Gerry on Jesus

I wouldn’t have commissioned him myself for this sort of thing during my BBC career and yes, I understand the incongruity and share the sense of irony. But then this is the sort of left field idea that Channel 4 is for. I’m looking ahead to Gerry Adams’s Jesus pilgrimage next Sunday with an open mind. Helen Bond, a Biblical scholar at Edinburgh University was Adams’ minder on the project. She writes about him as if she had barely heard of him before – Adams that is. This is a salutary reminder to us that Irish political passions which some of us think stopped the world barely registered even a couple of hundred miles away. Many of these folk will be in the Channel 4 audience. Extract from Helen Bond’s blog

Judas’ betrayal was another area where Gerry’s perspective helped me to see things rather differently. Once again, I’ve always approached Judas intellectually, asking why he betrayed Jesus, what motivated his actions – greed, disillusionment, an attempt to force Jesus’ hand? Gerry, however, instinctively understood the defection of a “gang member.” “Yeah, that’s what happens,” he said, “they got to him.” I had thought of Judas’ betrayal as something active, something he chose to do, rather than a situation he was forced into, perhaps (and quite likely) under duress. Of course, the whole Judas story is probably colored by the betrayal of David in 2 Samuel 15, but the general outline of events is historically plausible, a historicity made even stronger by its clear resonance with the way groups (on both sides) were infiltrated and betrayed in Belfast.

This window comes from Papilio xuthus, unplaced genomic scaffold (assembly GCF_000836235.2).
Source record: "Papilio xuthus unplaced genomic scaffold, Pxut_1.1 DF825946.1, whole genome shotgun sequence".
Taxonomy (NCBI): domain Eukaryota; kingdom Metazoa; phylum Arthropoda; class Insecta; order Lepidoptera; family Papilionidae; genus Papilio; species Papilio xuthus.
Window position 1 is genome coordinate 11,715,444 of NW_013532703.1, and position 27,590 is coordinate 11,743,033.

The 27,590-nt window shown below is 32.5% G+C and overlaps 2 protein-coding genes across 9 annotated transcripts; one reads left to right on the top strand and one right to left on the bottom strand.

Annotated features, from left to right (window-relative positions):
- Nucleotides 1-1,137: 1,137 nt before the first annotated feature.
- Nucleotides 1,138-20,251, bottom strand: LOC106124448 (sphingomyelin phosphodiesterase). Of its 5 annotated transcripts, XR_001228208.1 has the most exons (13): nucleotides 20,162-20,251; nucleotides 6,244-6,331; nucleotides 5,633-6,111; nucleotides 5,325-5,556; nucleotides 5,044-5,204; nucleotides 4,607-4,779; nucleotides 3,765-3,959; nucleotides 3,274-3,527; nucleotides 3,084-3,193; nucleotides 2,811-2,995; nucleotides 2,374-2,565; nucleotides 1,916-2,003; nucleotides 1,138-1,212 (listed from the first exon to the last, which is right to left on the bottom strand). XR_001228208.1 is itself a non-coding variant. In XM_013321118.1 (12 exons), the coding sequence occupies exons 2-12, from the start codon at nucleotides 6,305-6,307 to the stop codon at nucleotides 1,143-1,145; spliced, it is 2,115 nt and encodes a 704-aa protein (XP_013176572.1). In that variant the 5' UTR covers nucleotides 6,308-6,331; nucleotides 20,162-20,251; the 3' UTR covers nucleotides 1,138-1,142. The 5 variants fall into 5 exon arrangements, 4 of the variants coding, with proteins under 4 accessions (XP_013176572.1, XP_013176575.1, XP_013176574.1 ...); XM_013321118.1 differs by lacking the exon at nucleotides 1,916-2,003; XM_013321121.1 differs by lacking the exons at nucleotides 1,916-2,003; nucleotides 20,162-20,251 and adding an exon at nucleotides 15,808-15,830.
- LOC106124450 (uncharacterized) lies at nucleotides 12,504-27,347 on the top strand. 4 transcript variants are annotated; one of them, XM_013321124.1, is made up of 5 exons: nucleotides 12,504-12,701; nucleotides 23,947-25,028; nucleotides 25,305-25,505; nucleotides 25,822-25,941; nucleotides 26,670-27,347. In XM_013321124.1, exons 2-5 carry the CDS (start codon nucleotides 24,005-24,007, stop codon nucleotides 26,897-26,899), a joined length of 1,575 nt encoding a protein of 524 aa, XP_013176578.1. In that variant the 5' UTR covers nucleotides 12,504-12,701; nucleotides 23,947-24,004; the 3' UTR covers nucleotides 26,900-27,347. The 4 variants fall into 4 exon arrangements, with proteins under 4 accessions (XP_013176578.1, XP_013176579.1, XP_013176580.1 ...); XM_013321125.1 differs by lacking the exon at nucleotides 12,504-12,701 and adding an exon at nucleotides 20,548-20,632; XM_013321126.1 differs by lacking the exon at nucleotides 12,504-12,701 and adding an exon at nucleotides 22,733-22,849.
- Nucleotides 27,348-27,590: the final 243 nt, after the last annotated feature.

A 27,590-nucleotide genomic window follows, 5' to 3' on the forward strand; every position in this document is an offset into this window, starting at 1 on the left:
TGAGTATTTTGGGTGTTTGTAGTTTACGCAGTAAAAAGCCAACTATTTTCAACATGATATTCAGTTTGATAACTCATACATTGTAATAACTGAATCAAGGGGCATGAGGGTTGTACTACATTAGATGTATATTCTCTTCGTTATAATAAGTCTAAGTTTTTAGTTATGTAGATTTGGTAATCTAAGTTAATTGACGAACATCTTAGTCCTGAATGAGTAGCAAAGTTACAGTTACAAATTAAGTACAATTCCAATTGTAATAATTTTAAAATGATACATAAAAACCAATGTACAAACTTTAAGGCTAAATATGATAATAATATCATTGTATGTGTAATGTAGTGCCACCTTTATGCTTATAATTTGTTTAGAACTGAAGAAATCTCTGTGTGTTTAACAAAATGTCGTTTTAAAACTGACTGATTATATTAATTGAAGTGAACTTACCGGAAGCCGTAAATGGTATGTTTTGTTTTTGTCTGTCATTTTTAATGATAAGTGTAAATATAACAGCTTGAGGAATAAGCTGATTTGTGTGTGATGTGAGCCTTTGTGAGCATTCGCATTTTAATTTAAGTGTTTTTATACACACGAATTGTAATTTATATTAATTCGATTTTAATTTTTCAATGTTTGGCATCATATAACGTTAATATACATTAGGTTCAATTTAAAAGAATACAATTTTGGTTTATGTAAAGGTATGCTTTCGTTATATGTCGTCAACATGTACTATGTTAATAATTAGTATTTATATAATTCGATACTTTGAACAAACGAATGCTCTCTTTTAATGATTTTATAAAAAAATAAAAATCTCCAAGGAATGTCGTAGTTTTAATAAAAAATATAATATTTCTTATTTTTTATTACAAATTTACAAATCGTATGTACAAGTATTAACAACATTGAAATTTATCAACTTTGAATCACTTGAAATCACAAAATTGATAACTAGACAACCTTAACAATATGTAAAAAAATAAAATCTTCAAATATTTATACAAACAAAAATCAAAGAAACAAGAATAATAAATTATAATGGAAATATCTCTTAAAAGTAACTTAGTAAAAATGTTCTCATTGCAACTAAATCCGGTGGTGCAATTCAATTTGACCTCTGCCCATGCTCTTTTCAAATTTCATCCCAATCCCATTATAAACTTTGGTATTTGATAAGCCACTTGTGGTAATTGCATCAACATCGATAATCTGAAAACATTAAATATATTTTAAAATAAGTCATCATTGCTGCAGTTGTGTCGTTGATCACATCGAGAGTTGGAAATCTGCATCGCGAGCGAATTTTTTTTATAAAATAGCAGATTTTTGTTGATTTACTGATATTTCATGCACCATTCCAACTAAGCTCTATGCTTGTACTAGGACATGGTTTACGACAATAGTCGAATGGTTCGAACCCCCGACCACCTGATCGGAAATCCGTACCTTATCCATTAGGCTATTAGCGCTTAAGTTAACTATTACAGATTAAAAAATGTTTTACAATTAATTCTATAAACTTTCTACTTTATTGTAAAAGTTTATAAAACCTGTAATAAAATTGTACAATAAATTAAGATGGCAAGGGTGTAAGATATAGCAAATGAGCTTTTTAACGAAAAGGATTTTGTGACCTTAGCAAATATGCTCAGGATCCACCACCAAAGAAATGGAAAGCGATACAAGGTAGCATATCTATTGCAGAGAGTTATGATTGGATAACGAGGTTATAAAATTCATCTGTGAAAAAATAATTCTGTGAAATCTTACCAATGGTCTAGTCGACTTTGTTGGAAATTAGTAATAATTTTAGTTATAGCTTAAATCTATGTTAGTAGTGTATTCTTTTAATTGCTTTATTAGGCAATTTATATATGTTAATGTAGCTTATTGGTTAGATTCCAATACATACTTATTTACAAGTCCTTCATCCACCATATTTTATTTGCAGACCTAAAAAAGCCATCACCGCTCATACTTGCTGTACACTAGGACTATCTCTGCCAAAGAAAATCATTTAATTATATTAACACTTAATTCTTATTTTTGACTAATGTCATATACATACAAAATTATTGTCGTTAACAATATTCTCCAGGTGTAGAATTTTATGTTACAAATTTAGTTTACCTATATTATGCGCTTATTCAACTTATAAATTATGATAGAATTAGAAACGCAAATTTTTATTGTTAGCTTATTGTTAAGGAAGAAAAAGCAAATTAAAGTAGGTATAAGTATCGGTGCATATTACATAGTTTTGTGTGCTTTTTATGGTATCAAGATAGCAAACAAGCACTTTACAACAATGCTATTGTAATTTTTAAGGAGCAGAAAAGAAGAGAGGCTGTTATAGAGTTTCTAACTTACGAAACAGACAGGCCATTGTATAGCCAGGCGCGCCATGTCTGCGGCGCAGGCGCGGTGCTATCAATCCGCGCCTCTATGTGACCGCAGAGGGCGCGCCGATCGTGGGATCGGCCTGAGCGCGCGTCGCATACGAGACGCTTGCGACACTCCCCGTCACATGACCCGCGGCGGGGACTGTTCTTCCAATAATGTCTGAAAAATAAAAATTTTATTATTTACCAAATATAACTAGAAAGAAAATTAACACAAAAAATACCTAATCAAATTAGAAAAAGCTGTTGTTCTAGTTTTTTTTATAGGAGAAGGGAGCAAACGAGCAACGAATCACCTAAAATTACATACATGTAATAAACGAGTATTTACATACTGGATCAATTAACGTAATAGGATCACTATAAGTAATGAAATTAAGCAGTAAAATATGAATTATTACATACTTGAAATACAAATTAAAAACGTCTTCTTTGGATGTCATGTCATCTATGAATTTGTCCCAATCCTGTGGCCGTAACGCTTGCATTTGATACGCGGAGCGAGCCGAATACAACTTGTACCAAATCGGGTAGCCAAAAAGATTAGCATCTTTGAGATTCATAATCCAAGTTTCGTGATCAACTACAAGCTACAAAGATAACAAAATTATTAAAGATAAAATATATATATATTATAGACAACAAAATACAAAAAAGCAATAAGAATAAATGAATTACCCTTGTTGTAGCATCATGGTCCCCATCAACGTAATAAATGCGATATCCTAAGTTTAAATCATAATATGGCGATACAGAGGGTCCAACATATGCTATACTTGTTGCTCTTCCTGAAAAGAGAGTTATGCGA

Former BBC journalist and manager in Belfast, Manchester and London, Editor Spolight; Political Editor BBC NI; Current Affairs Commissioning editor BBC Radio 4; Editor Political and Parliamentary Programmes, BBC Westminster; former London Editor Belfast Telegraph. Hon Senior Research Fellow, The Constitution Unit, Univ Coll. London